I’ve been reading a bit about the claims against Boots using interest deductions to “shift profits”. War on Want say that this has occurred because Boots “has been able to deduct its finance costs from taxable income in its most profitable market.”
I didn’t get past that point in all honesty because I suddenly felt the need to point out something quite obvious.
If you’re going to suggest what Boots might have paid without the interest deduction, you also need to ask yourself how Boots would have performed without the investment into it.
If Boots has been able to legitimately take a deduction for its finance costs, three things follow:
- the interest is being charged at an arms length rate
- the interest is allowable under debt cap rules
- the loan is being used in the UK business
I wanted to focus on the last point simply because it is one of the most fundamental rules on calculating taxable profits.
If the loan were being used only to shift profits, the interest wouldn’t be an allowable deduction for tax purposes. It wouldn’t meet the criteria of CTA 2009, s 54, as per HMRC’s guidance on interest deductions.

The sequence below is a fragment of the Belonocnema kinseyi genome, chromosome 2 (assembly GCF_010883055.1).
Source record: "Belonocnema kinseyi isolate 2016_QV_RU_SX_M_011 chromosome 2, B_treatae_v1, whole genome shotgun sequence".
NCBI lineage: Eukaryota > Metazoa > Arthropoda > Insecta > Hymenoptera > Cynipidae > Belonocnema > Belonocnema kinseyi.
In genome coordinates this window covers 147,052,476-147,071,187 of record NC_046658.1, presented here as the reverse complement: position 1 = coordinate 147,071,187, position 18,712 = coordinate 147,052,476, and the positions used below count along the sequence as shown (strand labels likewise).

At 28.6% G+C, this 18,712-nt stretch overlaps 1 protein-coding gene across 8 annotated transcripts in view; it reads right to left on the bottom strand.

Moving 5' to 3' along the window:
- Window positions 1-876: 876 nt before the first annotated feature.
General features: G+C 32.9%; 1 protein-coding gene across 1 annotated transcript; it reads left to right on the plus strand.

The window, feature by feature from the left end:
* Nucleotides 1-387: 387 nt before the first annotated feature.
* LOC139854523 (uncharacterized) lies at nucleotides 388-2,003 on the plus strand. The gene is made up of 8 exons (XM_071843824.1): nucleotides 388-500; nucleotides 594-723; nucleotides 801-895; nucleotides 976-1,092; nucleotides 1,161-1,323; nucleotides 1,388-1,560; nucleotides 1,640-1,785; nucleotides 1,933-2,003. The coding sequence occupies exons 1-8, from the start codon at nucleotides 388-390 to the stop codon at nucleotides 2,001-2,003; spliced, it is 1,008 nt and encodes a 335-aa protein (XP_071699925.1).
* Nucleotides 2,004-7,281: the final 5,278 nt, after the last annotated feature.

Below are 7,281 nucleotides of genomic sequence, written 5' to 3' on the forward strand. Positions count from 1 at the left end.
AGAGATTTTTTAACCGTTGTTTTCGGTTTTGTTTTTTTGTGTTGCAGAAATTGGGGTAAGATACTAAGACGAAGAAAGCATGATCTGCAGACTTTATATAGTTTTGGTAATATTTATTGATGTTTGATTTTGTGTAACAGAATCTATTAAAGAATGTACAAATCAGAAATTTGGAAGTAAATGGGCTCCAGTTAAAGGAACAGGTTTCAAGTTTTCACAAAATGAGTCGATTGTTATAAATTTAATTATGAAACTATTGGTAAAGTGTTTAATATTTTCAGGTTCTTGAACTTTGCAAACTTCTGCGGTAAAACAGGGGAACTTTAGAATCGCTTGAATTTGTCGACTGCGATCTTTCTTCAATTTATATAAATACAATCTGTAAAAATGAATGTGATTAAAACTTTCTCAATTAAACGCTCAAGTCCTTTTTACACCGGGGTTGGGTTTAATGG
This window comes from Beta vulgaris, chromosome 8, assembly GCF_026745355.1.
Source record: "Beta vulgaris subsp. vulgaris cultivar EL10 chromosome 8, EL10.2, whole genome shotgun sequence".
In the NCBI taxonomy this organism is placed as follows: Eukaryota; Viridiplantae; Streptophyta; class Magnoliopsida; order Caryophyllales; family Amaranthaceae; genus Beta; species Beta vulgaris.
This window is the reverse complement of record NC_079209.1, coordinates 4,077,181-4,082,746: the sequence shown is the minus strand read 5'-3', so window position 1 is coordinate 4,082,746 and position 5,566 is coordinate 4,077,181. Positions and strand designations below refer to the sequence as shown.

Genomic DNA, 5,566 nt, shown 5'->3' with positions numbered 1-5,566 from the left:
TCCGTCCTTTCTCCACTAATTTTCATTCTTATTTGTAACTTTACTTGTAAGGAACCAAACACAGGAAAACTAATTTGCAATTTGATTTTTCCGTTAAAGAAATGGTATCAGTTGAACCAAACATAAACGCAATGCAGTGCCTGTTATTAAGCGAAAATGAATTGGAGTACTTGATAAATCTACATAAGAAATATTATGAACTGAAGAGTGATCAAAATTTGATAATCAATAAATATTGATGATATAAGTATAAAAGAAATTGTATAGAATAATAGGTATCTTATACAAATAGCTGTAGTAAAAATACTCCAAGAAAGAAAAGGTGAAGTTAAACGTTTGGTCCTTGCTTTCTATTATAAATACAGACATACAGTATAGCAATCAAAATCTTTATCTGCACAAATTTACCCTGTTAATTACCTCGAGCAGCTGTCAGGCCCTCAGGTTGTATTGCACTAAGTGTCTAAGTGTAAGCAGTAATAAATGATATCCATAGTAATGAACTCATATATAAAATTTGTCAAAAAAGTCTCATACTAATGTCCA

The cash provided by the loan is therefore being used. It is being used to pay for all the things that are a part of the trade: paying employees, buying and manufacturing stock, paying overheads, purchasing assets for use in the trade, etc. All those sort of things that are generally considered to be beneficial aspects of business occurring in the UK.
Now, personally, I’d rather have that investment than not have the interest deduction in calculating taxable profits. That interest deduction comes because the capital is being put to use in the UK, in a way that is hopefully beneficial to all.
It seems a fair quid pro quo in principle.
From a quick glance at the Boots story I know there is a bit more to it than interest deductions, which is why this is a more general point here:
Allowable interest deductions do not tax avoidance make.